Tuesday, August 24, 2004

Sally Seeking Redemption

I was searching for something in one of the kitchen cabinets the other night when I came across a jar that was stuffed with prize tickets from an arcade called Joe’s Playland at Salisbury Beach.

I sat down and counted the tickets. There were 5,581 of them. Immediately, visions of all the great prizes I could redeem them for ran through my mind.

I was in high school when I first started saving prize tickets from the Midway Arcade and Joe’s Playland. Back then, 500 tickets could be redeemed for a nice prize, like a portable radio or a microscope. But I wanted to save for something even bigger and better, like a portable TV or a stereo. So I never redeemed any of my tickets. Then, I guess I just forgot about them.

I won most of my tickets playing skeeball. Later, I graduated to a rather primitive poker-game machine. The object of the game was to roll five balls into holes that had pictures of cards on them to determine the poker hand. Usually, I was pretty lucky, but one day, I couldn’t win a hand no matter how hard I tried. Determined, I kept stuffing money into the machine.

“Uh, how long have you been playing with only four balls?” I heard a voice behind me ask. I turned around to see one of the arcade’s attendants standing there. He checked the machine and found the fifth ball stuck up inside. I was so embarrassed for being too dumb to realize it, my face nearly burst into flames.

Fortunately, the guy took pity on me and let me play a bunch of games at no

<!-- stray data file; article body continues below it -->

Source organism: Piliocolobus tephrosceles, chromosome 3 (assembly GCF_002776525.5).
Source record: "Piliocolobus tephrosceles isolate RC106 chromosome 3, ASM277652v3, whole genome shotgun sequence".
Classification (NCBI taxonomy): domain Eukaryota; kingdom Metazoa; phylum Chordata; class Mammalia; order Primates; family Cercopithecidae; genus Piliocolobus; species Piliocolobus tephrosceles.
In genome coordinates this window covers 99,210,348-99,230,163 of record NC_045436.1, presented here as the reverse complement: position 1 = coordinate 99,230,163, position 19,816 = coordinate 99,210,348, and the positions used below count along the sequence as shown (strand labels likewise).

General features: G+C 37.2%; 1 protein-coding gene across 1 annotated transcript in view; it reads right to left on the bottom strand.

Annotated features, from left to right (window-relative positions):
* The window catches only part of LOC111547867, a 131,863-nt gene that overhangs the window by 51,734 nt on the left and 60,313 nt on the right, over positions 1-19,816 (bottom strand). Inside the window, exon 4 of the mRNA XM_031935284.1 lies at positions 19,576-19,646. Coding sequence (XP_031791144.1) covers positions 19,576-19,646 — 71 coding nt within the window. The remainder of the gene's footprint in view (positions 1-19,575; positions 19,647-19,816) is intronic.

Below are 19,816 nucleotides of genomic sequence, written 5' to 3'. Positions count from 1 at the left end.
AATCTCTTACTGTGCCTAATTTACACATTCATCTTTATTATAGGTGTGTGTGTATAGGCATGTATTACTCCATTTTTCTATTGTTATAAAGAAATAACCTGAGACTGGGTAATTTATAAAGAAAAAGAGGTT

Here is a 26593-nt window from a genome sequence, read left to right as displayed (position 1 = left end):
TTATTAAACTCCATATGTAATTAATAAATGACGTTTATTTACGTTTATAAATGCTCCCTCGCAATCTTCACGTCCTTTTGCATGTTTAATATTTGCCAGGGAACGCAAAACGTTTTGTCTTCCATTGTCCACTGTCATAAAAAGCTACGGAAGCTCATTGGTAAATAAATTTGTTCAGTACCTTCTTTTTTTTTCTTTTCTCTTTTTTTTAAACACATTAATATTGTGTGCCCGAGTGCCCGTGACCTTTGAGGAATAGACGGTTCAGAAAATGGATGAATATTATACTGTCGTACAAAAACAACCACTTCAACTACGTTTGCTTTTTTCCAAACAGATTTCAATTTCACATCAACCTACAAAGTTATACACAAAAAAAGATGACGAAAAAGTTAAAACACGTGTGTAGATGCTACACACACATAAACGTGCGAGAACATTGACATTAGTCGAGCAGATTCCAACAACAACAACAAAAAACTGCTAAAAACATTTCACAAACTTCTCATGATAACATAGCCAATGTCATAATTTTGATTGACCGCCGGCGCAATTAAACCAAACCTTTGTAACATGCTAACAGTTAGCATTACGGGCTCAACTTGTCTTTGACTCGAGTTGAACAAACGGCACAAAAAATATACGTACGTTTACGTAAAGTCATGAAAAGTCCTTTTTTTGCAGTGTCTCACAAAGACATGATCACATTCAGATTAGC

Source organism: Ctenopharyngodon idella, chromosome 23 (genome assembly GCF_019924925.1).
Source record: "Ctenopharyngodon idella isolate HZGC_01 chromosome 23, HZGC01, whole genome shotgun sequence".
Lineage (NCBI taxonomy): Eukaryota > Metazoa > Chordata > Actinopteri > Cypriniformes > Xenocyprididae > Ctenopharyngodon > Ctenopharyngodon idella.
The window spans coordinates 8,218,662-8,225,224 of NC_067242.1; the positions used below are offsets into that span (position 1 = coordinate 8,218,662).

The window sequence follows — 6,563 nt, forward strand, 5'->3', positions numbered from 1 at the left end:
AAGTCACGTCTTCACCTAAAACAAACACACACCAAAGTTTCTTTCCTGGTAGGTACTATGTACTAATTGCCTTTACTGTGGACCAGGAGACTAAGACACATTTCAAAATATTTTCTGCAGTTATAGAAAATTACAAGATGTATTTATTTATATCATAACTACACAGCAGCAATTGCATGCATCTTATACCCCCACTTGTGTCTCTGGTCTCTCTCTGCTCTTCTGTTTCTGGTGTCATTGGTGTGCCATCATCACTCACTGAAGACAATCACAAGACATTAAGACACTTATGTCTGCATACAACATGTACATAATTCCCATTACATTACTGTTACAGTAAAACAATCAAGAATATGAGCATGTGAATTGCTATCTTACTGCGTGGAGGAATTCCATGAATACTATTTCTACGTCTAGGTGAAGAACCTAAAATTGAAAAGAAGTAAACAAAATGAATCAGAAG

charge to make up for my stupidity and his crummy machine. I won about 200 tickets that day alone.

Later, the arcade installed real slot machines, which paid off in prize tokens that could be redeemed for tickets. I played those for hours, mainly because they required no skill whatsoever and therefore, spared me from any further humiliation.

The other night, as I was sitting at the kitchen table and carefully stacking my tickets, my husband walked in and asked what I was doing.

“I have 5,581 tickets from Joe’s Playland at Salisbury Beach!” I said. “Do you think we can take a ride there this week so I can turn them in for a prize?”

“I don’t think Joe’s Playland is even in business any more,” he said.

The man sure knew how to burst my bubble.

So last Tuesday, we headed to Salisbury Beach to find out. During the entire ride, all I could think about was what I wanted to get for my prize tickets. “I think I’m going to get a DVD player,” I finally said to my husband. “Everyone has one and I want one, too.”

“If that old arcade is still there,” he said, “the prizes probably are so old, you’ll be able to redeem your tickets for a nice butter churn…or a manual typewriter!”

I laughed, but to be honest, he was worrying me. If Joe’s Playland had indeed gone to that big arcade in the sky, then I had spent over 40 years collecting tickets for absolutely nothing.

We finally turned onto the main drag through Salisbury Beach. My heart sank. The place looked like a ghost town. Gone were the amusements, the acres of game booths and even the landmark Surf Club and its huge ballroom. In their place were empty lots. Never had I been able to see so much of the ocean from the street.

But there, near a small pizza joint and a discount souvenir shop stood Joe’s Playland, its doors open and its colorful lights beckoning from inside. I allowed myself to exhale.

We found a parking spot directly in front of the arcade and I bolted inside, heading straight for the prize counter. By the time my husband caught up with me, I was smiling with satisfaction. “There it is,” I said, pointing to a really sharp-looking DVD player in a case behind the counter. “There’s my prize!”

A young employee approached and asked if he could help us with anything. “Yes!” I said as I dug into my purse and pulled out the big wad of tickets. “How many tickets is that DVD player?”

“It’s 28,000,” he said.

My husband, sympathetic soul that he was, burst out laughing.

Did I cash in my tickets for a prize I could afford, like a crock-pot or a salad-bowl set? No, I was too upset. I brought the tickets back home and stuffed them into the jar where I’d found them.

I figure if I keep them long enough, they’ll become antiques and I can sell them on Ebay.